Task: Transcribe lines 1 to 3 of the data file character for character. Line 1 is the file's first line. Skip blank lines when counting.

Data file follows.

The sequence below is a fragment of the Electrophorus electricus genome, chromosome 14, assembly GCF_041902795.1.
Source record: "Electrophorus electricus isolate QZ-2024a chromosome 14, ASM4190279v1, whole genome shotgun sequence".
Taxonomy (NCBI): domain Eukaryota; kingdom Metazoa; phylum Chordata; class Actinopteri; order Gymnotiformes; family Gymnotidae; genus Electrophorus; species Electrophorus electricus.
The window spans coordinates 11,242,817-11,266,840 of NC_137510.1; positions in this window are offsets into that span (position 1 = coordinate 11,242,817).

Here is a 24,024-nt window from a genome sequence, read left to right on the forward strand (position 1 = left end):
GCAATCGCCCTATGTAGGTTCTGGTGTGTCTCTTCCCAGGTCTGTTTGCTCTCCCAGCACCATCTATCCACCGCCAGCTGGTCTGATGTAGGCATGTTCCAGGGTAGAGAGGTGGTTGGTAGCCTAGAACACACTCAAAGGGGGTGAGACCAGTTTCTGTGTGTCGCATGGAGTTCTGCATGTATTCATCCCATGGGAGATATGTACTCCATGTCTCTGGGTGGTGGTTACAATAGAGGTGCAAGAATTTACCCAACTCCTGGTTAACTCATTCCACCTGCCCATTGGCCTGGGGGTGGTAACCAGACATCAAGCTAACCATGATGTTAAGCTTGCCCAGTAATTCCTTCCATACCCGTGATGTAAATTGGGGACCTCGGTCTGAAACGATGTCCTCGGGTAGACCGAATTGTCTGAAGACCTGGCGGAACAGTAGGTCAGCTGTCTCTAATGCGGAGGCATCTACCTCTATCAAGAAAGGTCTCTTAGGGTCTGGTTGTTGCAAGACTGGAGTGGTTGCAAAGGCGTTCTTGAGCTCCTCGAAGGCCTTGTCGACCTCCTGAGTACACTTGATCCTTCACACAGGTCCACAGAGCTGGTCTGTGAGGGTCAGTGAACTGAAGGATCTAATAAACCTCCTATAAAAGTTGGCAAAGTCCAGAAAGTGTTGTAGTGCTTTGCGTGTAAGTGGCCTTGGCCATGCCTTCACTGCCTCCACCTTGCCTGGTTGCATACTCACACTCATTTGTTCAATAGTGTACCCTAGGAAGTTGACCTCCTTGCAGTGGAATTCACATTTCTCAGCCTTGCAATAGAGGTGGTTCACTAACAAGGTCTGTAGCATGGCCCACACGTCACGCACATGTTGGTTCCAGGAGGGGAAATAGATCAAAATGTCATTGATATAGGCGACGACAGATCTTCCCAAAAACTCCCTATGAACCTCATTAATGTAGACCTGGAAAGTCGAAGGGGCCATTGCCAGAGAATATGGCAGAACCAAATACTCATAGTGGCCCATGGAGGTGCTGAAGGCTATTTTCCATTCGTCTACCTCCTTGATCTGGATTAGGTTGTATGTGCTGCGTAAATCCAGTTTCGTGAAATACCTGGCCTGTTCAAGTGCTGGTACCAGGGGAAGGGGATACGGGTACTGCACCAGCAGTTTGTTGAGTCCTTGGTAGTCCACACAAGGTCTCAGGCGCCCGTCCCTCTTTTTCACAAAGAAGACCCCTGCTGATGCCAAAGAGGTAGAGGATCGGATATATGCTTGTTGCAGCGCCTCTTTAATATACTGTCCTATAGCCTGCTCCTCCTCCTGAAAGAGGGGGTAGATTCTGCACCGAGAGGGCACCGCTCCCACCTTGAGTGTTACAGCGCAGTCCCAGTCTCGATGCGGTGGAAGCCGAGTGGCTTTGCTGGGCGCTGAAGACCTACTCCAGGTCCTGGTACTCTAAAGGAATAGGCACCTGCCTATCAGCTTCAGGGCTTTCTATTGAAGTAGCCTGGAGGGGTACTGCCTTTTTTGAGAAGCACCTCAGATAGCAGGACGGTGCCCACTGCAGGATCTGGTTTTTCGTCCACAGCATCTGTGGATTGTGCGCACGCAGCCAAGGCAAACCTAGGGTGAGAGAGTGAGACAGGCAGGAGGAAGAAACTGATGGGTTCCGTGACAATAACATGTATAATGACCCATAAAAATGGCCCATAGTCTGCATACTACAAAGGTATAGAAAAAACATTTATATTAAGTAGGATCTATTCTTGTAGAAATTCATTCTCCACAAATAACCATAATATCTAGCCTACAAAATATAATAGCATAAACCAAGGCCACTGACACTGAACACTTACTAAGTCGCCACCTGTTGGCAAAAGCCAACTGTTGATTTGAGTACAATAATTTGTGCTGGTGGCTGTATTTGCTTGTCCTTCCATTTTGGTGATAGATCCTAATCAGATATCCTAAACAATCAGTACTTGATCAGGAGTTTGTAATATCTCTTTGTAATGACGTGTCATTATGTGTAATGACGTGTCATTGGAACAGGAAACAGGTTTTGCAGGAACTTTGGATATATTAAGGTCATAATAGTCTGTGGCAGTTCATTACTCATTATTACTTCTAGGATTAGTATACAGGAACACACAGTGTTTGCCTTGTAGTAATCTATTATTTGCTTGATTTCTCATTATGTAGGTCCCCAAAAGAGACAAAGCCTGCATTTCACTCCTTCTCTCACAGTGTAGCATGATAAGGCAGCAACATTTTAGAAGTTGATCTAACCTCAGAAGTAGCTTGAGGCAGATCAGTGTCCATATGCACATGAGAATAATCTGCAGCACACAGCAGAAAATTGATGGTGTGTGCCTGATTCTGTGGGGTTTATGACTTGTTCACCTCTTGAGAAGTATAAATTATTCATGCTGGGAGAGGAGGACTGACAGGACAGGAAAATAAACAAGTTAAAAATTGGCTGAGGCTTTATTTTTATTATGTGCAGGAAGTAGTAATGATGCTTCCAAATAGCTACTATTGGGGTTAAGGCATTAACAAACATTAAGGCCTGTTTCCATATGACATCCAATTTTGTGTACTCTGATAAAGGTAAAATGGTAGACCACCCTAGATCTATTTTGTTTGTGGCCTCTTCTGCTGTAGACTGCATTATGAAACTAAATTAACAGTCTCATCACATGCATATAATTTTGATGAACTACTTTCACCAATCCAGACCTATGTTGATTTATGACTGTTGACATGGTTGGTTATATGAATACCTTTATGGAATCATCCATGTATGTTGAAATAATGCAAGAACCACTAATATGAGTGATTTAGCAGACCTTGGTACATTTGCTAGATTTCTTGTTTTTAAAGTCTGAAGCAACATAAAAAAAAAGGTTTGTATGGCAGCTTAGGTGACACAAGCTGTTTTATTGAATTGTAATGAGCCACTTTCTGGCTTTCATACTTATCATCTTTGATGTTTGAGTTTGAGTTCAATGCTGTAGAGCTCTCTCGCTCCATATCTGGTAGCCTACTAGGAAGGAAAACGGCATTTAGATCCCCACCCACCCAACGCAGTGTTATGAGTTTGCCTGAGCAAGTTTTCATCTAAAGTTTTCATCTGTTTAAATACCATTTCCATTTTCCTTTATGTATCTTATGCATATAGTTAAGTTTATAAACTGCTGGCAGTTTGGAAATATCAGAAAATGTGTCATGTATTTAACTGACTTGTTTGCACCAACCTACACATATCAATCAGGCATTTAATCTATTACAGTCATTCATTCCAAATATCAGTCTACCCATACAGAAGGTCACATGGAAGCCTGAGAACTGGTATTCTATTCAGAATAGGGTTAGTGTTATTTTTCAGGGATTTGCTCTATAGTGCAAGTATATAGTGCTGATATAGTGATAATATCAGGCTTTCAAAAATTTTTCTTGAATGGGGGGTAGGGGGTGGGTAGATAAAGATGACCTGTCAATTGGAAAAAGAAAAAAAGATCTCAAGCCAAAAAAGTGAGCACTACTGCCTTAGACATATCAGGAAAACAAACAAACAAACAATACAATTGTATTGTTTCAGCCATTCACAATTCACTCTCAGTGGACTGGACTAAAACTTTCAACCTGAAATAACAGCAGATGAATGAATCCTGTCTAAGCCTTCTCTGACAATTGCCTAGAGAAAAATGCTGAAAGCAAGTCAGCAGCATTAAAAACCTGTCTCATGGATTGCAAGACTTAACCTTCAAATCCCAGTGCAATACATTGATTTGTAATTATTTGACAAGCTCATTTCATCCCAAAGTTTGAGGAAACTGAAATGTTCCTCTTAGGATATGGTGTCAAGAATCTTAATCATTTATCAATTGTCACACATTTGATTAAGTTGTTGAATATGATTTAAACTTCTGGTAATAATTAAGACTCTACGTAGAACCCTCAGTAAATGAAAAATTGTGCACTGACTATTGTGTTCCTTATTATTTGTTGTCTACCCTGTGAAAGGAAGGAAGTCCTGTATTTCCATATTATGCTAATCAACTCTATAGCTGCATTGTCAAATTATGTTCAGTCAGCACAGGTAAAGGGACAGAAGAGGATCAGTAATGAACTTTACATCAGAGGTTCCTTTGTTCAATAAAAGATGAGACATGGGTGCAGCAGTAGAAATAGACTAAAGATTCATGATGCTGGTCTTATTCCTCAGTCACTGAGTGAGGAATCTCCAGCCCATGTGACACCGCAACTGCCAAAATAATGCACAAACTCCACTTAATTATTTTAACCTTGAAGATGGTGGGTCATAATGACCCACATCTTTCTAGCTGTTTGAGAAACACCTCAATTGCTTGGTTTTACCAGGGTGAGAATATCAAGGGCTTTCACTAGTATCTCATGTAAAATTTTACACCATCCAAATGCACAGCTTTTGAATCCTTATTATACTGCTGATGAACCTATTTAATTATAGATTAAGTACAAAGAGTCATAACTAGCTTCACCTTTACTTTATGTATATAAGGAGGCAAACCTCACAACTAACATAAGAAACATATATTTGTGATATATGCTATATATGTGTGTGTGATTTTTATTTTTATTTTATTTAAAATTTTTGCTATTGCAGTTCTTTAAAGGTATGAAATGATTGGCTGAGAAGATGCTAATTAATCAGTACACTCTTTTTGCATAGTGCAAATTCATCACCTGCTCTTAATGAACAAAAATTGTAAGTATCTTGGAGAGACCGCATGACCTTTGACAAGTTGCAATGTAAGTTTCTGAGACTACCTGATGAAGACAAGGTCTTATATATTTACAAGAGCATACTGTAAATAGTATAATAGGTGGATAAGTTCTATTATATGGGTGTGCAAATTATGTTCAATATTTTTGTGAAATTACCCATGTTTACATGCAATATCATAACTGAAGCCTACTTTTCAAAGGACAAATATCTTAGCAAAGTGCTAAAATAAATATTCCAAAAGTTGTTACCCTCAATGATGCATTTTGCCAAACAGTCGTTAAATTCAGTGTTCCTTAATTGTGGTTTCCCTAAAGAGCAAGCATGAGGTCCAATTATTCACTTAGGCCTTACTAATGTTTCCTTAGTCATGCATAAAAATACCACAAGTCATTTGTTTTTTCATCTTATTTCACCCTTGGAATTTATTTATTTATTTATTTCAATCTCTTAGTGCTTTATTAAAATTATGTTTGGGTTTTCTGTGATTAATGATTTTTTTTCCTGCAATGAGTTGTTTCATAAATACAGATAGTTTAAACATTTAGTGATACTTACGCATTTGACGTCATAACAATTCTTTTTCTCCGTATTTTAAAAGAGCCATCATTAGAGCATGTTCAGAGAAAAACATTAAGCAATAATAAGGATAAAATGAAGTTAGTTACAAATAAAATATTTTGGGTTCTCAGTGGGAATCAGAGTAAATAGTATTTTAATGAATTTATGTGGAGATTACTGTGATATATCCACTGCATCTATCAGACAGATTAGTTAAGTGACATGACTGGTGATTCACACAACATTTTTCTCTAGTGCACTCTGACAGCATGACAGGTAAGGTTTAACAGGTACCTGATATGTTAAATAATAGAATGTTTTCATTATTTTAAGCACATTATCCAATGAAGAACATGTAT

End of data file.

The sequence below is a fragment of the Electrophorus electricus genome, chromosome 14, assembly GCF_041902795.1.
Source record: "Electrophorus electricus isolate QZ-2024a chromosome 14, ASM4190279v1, whole genome shotgun sequence".
Taxonomy (NCBI): domain Eukaryota; kingdom Metazoa; phylum Chordata; class Actinopteri; order Gymnotiformes; family Gymnotidae; genus Electrophorus; species Electrophorus electricus.